Pharmaceutical Society of Zambia president Jerome Kanyika says government should be more proactive in its response to the fast-spreading Coronavirus in view of the huge human traffic between Zambia and China.
But Ministry of Health spokesperson Dr Abel Kabalo says the Ministry is well-equipped and capable of detecting the symptoms of the virus using scanners mounted at all major points of entry into the country.
The death toll in China from a deadly new coronavirus has quickly escalated to 132 in a fortnight, with the number of cases escalating to nearly 6,000 as Japan and the United States began evacuating hundreds of their citizens from Wuhan, the city at the centre of the outbreak.
Authorities said, Wednesday, that the number of confirmed cases across the country climbed to 5,974, while the death toll nationwide rose by 26 with Lion Air and British Airways among airlines cancelling some or all flights to China, Aljazeera reported.
And in an interview, Kanyika urged the Zambian government not take a casual approach in its effort to prevent the deadly virus from spreading into Zambia.
“What I would like to appeal to the government, I think they have taken the issue of Coronavirus in a casual way as compared to the way other countries have taken it. While we know very well that Zambia has a lot of Chinese investors who have come and every now and then, they do travel to China, including areas where this virus is more prevalent. So the government should at least take proactive action in making sure that we try by all means to screen all the people who are coming from China for this kind of virus because it’s spreading very fast and it’s every day. The number of infected people is increasing! So, government doesn’t need to take this in a casual way but they need to make sure that they take it seriously and scrutinize all the Chinese nationals that are coming in this country for the health benefit of citizens,” Kanyika urged.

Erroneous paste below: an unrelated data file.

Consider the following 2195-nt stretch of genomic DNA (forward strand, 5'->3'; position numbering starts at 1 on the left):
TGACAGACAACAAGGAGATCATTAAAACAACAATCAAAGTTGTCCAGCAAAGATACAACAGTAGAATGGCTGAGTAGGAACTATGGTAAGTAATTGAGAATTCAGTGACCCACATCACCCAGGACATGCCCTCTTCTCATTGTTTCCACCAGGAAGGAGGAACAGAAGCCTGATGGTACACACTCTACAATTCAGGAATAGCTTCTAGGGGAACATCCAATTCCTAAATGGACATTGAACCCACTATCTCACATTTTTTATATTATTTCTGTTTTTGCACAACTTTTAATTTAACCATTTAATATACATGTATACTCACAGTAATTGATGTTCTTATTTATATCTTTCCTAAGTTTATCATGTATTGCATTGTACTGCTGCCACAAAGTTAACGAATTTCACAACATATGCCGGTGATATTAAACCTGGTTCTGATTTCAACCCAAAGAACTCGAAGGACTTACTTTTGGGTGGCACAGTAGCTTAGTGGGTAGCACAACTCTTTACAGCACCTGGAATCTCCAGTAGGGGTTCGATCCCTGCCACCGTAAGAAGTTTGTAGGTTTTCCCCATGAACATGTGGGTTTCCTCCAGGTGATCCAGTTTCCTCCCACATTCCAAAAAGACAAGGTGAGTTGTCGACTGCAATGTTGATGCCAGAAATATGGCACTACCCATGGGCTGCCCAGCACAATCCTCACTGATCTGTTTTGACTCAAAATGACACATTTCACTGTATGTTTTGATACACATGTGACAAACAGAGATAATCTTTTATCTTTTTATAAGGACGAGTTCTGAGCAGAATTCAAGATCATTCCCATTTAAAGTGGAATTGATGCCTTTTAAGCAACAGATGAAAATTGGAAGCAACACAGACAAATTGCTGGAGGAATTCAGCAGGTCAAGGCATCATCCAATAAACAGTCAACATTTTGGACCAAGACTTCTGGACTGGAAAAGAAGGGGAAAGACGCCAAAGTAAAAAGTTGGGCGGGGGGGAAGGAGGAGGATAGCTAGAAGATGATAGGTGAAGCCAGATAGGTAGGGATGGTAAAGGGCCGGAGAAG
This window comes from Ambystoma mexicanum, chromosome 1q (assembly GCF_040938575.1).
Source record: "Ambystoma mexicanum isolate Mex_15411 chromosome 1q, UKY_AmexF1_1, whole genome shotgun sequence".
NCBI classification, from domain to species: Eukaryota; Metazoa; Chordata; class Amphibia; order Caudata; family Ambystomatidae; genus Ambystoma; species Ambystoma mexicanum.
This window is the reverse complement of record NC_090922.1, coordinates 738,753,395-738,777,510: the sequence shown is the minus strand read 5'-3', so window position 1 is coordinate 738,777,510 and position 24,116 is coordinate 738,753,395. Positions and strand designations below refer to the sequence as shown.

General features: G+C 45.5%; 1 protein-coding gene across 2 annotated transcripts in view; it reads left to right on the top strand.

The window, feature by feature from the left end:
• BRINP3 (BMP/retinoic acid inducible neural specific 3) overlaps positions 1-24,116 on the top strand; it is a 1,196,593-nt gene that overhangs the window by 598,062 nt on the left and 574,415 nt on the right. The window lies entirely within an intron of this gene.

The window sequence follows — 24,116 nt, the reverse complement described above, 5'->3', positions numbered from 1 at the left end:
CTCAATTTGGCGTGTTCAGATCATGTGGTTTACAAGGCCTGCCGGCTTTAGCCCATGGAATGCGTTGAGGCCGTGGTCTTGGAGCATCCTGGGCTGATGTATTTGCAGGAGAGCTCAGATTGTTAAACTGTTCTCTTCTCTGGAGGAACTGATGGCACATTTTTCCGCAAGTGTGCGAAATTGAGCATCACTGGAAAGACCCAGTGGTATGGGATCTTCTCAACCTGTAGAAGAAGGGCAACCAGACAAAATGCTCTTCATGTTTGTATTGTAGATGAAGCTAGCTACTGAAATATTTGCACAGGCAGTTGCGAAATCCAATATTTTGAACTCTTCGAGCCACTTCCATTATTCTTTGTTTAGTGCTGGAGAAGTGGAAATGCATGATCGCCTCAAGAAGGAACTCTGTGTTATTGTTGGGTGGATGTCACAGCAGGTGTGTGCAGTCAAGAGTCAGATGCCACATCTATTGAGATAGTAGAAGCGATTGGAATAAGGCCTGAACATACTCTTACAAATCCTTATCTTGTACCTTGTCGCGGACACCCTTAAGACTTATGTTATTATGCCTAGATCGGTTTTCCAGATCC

He also explained why ARVs were being used on Coronavirus patients.
“I commented that following the report that the clinicians in China are giving ARVs to people with corinavirus. This virus is a viral infection so meaning that it has some other similarities in the way the virus is with other viruses. Just like the way when there was an Ebola outbreak in DRC, the first drug that the clinicians were using, they started with the ARVs. These are drugs that we use in the treatment of viral infections and coronavirus happens to be one of them. So, what they are trying to do now is to suppress the virus from spreading all over the body and killing the person fast, that they want to at least preserve the life of that person, while they are investigating on the possible treatment that can be used for this virus so this is what they are trying to do in terms of using the ARVs. ARVs can be used to slow the multiplication of or spread of the virus in the body, while we are trying to look for the correct medication, this was also done in the Ebola outbreak. What we want, now, is to reduce the multiplication of the virus in the body and that’s what ARVs are now used for in this case,” said Kanyika.
But Dr Kabalo said that the Coronavirus had manifested itself like the Ebola virus and scanners at points of entry would be able to detect anyone coming in and exhibiting symptoms of the disease.
“Since the outbreak of the Ebola virus in the Congo, we have made sure that we train our health workers to ensure that we avoid any outbreaks spreading in the country. In addition to that, we have scanners stationed at all major points of entry. You see, the way this virus manifests itself is similar to Ebola, you have high body temperatures, which are detected by the scanners that we have stationed at points of entry. We have also ensured that we screen everyone coming into the country; we are also giving questionnaires so that we know where they have been and we are also checking their passports to ensure that the virus is not brought home. We will as a Ministry investigate the use of ARVs to suppress the virus, but it’s not possible for the drugs to be abused because we have a very controlled system that we use to distribute ARVs in the country so that should not be a problem” said Dr Kabalo, in a separate interview.